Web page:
…taking a look at a few of the marketing and media news stories that have happened this week…
The Guardian cancels all Google and YouTube ads indefinitely over extremist links
Following UK government demands for an explanation as to why public campaigns are popping up alongside extremist material, The Guardian has cancelled all advertising on Google and YouTube in protest at the placement of its membership ads in proximity to extremist material hosted by the search giant.
Staff at the newspaper took the decision to sever all ties in response to the ‘completely unacceptable’ misuse of their ads, which is believed to have occurred when an agency acting on its behalf made use of Google’s AdX automated ad exchange.
The government meanwhile has placed a ‘temporary restriction’ on its own YouTube advertising. In a statement a government spokeswoman said: “Google is responsible for ensuring the high standards applied to Government advertising are adhered to and that adverts do not appear alongside inappropriate content.
Quorn reveals new identity as it accelerates worldwide growth
Meat substitute Quorn is accelerating its plan for global growth with the introduction of a new packaging design and brand identity to broaden the appeal of the meat free brand.
The new look is part of a wider £10m relaunch that has seen the brand target what it calls Healthy Discoverers- those looking for alternative healthy foods- without alienating its core consumer base.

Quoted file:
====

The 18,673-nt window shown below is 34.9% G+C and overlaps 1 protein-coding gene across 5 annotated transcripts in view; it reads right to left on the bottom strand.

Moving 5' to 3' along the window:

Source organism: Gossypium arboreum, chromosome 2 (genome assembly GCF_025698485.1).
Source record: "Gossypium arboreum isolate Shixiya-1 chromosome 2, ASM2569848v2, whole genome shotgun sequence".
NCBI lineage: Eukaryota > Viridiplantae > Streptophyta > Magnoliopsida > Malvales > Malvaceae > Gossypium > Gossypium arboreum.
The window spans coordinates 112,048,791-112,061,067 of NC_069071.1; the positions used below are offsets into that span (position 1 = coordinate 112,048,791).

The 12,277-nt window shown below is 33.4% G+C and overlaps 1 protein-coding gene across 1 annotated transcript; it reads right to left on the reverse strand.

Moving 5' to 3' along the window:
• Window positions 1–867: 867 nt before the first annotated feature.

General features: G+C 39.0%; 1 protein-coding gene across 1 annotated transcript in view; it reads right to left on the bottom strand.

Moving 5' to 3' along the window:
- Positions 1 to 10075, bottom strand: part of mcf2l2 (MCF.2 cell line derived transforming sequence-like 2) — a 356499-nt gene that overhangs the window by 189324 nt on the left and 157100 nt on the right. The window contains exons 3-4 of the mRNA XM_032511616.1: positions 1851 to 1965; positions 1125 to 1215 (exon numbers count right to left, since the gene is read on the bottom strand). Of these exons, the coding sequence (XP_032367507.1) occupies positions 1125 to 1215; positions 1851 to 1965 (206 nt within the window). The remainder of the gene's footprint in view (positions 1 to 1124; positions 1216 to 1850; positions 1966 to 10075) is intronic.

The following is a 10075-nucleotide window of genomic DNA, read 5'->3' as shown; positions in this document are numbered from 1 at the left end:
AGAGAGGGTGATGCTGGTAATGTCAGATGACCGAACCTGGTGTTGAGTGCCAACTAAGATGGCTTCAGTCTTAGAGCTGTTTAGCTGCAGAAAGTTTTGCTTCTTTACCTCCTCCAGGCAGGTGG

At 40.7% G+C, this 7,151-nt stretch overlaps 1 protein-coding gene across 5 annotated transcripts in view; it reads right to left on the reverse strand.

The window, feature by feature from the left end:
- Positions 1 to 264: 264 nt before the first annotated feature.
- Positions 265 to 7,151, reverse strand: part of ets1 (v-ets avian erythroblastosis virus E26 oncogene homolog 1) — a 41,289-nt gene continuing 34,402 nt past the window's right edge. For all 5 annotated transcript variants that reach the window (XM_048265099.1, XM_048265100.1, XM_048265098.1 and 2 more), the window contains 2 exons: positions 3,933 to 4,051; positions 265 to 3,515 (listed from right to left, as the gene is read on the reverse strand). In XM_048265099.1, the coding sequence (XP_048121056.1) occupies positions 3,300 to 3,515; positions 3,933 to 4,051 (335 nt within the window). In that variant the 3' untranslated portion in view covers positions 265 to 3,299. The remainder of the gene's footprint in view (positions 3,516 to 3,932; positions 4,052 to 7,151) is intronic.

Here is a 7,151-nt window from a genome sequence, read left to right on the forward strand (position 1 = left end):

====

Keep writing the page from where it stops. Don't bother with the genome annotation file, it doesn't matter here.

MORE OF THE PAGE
To reinforce the brand name, a subliminal ‘Q’ is formed throughout the photography, either with the handle of a dish or cutlery resting on a plate.
The new packaging will be rolled out this month.
The North Face and rock band White Denim release single for Spotify
Outdoor apparel company the North Face has worked with rock band White Denim to release a song on Spotify that is only available in locations where it is raining.
The campaign, aimed at promoting the North Face’s Apex Flex GTX waterproof jacket urges the public to embrace the elements through listening to the White Denim song ‘Rain Drop’ – which marks a first for Spotify’s ad wing, as it’s the first song released using geotargeting technology – in this case, rainy areas.
“Our entire brand is based around the idea that adverse and changing conditions aren’t just to be tolerated, they are what shapes a great life lived outdoors,” said vice president of marketing at the North Face, Tom Herbst.
“For this campaign, we want to change the way people think about rain – as not something to hide from, but something to be sought out and celebrated. Dropping a song only when it is raining is designed to delight, inspire and mimic the same sense of anticipation and excitement that you have when heading into the wild.”Share